One might think that once the salt issue has been resolved, it would be easy to calculate what lead would be needed at a new spot. You can – if you do not also use a different bottle than usual.

While steel cylinders are more popular in regions where diving is done in relatively cold water, aluminum cylinders are primarily found in tropical diving areas. Why?

Steel cylinders have downforce under water, even empty. Aluminum bottles, on the other hand, are more or less neutral; when empty, they have buoyancy. When diving in thick suits and needing a lot of lead, it makes sense to get some of the downforce from the tanks. In thin suits or lycras, on the other hand, a steel cylinder can be too much weight, aluminum is better for diving (and requires less maintenance…).

And then with bottles, it’s not just about what happens to them underwater; their weight on land is also interesting. Aluminum cylinders have much thicker walls than steel cylinders and are slightly heavier on average on land, although they have less downforce in the water. So you have to carry the higher weight of the bottle plus the additional lead – no one does that voluntarily.

## What happens to gases under water?

### Boyle and the general gas equation

Right at the beginning of the OWD course, sometimes already at the taster dive, there is talk of Boyle: Pressure, Volume, Density. In short, gas volume and pressure have an inversely proportional relationship. When the pressure increases, the volume decreases. And if the pressure falls, the volume increases again. The density of the gas is proportional to the pressure, the same gas pressed to a smaller volume is of course correspondingly denser.

In principle, this is quite sufficient for almost everything you need to know about diving. However, it would only be complete if a few more components were also looked at.

As is often the case in physics, the quantities we are interested in can be put into a simple context. We call this relationship the “ideal gas equation”. Like all models, it is not perfect, and works with some simplifications. It considers our breathing gases to be “ideal” gases, where the particles of the gas neither attract nor repel each other, and where these particles themselves do not occupy space. Of course, this is obviously not quite correct for a real gas, but nevertheless this equation gives results accurate enough for a long and happy diving life!

If we look at this equation below, we recognize on the left side the quantities already known from Boyle’s law. On the right side, however, there is now the temperature T, a constant R, which is known from experiments and which represents the proportionality of the individual quantities, and the so-called quantity of substance n. Physicists and chemists measure this amount of substance in the unit “mol”, and one mol corresponds to the enormous number of 602 quadrillions of individual gas particles.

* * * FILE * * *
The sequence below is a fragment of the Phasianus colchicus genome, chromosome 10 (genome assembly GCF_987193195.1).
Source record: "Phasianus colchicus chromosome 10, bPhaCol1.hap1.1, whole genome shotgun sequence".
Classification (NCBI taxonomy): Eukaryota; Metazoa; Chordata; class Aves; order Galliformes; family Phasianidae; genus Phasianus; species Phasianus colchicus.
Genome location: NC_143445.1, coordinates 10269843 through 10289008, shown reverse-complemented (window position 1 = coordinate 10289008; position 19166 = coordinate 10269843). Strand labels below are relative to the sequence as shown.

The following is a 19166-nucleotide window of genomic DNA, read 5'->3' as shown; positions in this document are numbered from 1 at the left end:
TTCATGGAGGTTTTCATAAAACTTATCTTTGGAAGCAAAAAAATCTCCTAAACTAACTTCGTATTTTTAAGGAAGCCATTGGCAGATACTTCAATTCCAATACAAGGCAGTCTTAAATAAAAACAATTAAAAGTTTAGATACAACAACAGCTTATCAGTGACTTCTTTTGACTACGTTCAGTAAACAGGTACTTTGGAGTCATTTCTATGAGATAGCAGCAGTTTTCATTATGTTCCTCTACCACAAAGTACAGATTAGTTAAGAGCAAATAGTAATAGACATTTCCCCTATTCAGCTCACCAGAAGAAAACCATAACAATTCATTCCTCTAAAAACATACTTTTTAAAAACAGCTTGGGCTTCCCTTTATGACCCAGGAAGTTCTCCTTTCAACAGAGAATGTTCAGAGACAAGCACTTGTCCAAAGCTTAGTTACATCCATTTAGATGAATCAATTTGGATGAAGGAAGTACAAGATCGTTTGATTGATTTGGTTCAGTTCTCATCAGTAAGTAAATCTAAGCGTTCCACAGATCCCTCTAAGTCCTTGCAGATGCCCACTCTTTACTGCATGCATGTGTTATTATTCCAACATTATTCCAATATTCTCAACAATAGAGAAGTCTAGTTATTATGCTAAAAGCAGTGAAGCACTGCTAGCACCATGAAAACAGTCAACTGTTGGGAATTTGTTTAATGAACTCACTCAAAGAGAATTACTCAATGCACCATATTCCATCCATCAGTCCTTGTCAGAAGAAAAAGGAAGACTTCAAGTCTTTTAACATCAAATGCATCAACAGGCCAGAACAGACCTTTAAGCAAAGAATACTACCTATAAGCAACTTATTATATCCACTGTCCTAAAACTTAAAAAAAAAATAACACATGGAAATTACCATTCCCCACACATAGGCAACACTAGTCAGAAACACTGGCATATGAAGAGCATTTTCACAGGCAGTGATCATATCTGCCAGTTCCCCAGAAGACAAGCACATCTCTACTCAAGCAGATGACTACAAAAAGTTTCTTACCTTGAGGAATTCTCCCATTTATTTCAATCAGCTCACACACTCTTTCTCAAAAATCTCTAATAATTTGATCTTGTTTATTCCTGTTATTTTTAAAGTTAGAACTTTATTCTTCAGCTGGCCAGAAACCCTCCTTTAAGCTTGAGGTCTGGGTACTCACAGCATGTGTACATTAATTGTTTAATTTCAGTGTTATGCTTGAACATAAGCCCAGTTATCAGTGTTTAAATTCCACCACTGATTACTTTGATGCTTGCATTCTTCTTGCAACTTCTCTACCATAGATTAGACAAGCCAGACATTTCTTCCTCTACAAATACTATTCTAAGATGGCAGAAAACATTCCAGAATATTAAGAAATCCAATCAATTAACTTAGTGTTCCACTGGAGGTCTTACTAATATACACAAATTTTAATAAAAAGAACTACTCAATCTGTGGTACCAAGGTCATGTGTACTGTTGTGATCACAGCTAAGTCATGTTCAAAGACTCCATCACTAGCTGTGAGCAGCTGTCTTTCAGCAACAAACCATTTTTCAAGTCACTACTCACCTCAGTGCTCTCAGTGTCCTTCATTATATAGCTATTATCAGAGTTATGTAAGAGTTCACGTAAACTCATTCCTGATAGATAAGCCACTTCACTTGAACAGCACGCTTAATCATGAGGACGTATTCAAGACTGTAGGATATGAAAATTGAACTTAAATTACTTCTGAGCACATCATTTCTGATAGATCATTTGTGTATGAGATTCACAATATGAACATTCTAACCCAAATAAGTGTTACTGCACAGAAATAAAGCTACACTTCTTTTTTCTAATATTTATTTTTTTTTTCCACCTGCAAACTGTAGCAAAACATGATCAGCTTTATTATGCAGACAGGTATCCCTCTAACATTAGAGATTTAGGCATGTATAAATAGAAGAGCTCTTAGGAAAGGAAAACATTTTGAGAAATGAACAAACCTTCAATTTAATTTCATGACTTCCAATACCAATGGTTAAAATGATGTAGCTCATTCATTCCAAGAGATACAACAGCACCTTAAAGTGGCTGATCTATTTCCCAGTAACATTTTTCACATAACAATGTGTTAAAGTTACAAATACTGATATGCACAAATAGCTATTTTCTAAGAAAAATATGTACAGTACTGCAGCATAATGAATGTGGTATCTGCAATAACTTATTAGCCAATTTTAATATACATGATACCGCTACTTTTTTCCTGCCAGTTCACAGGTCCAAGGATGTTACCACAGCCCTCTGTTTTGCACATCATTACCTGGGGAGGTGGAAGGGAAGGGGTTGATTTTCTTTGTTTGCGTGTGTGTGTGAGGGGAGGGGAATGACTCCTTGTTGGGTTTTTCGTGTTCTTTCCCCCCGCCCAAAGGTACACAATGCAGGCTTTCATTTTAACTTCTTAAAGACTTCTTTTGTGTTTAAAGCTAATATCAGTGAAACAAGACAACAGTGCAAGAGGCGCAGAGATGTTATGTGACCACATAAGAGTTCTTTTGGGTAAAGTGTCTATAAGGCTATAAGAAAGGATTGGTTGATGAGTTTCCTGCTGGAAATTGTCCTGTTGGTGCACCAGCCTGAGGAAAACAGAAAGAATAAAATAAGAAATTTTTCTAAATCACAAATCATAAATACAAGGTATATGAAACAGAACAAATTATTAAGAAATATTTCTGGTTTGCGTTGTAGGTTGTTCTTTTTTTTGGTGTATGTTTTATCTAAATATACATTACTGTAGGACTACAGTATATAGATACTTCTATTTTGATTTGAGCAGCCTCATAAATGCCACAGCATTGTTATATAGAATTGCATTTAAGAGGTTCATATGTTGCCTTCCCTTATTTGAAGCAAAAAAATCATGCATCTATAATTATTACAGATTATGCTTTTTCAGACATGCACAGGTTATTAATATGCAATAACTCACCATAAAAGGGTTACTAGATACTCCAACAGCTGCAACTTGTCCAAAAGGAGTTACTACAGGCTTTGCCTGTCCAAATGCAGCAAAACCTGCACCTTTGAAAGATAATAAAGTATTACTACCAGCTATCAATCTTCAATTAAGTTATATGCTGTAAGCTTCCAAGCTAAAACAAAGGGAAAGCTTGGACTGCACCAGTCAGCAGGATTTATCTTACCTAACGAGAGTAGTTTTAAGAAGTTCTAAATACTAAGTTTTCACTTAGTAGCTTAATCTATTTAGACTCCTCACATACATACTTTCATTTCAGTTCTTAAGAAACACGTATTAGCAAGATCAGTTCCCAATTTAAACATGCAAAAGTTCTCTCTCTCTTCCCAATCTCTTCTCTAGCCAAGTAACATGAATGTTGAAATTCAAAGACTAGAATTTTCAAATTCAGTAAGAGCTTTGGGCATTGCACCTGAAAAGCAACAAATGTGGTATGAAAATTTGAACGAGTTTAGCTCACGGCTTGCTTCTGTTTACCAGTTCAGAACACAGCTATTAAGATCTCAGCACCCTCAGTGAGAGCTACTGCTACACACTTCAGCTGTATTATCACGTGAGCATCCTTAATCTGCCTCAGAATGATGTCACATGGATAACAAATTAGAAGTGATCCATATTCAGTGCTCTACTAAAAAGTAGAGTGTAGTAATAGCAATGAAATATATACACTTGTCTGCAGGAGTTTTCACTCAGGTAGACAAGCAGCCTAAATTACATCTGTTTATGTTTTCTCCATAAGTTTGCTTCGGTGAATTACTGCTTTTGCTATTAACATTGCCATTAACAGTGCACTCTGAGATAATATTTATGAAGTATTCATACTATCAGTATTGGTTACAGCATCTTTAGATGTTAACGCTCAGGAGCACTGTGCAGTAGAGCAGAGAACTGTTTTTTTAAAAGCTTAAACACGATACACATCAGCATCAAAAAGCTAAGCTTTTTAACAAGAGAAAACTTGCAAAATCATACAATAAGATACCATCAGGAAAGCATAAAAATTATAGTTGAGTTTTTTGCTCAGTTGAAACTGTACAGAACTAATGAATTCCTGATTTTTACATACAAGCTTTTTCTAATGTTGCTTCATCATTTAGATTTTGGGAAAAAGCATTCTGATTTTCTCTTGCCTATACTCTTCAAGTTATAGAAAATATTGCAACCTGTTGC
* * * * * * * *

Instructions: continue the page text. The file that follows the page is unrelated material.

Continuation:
The wonderfully simple thing about this equation, however, is that in many cases — and so also in the case of the balloon whose volume at different ambient pressures we look at in the figure on this page — neither temperature nor particle number change appreciably. And if this is so, then of course we see immediately that also according to the ideal gas equation the product of pressure p and volume V is constant overall. This equation thus contains Boyle’s law, so to speak, but at the same time makes it possible to look at cases in which the temperature and amount of substance also change with time. And this is very valuable for us when diving, because after all, neither water is always the same temperature, nor do we want to leave the beautiful breathing gas in our tanks forever!

#### px V = nx R x T

p: pressure

V: volume

n: amount of substance

R: Ideal gas constant 8.314 J / (mol x K)

T: Temperature in Kelvin

### How important is the temperature?

For most questions involving gases under water, we can leave temperature out of the equation. But if you’ve ever wondered why the Fini suddenly reads less after you’ve gone into the water, you’ve already learned about another physical concept: Gay-Lussac’s law.

( pxV )/T=constant

When gases heat up, they expand. When they are in a closed container – i.e., a diving bottle, for example – they cannot expand; instead, the pressure increases.

#### What happens when you jump into cold water?

Suppose the air is 20 degrees and the water is only 10. I have 200 bar in the bottle.

##### Solution

The volume of the bottle does not change, you can simply omit it.

You need the temperature in Kelvin: You have to calculate from absolute zero, 0 degrees Celsius are about 273 Kelvin. 10 degrees Celsius would be 283, 20 degrees then 293 Kelvin.

200 bar/293K= x bar/283K

200bar/293Kx283K=193bar

#### When does the bottle become dangerously hot?

Let’s say we put a steel cylinder in the sun that is approved for 232 bar operating pressure (and tested at over 300 bar).

If it has 200 bar at 20 degrees room temperature, at what temperature does it reach the 232 bar?

##### Solution

We remember: p1/T1=p2/T2

Temperature: in Kelvin, 20 degrees Celsius – 293 Kelvin

In short this is converted
p2xT1/p1=T2

232barx293K/200bar=339.8K – 66.8 degrees Celsius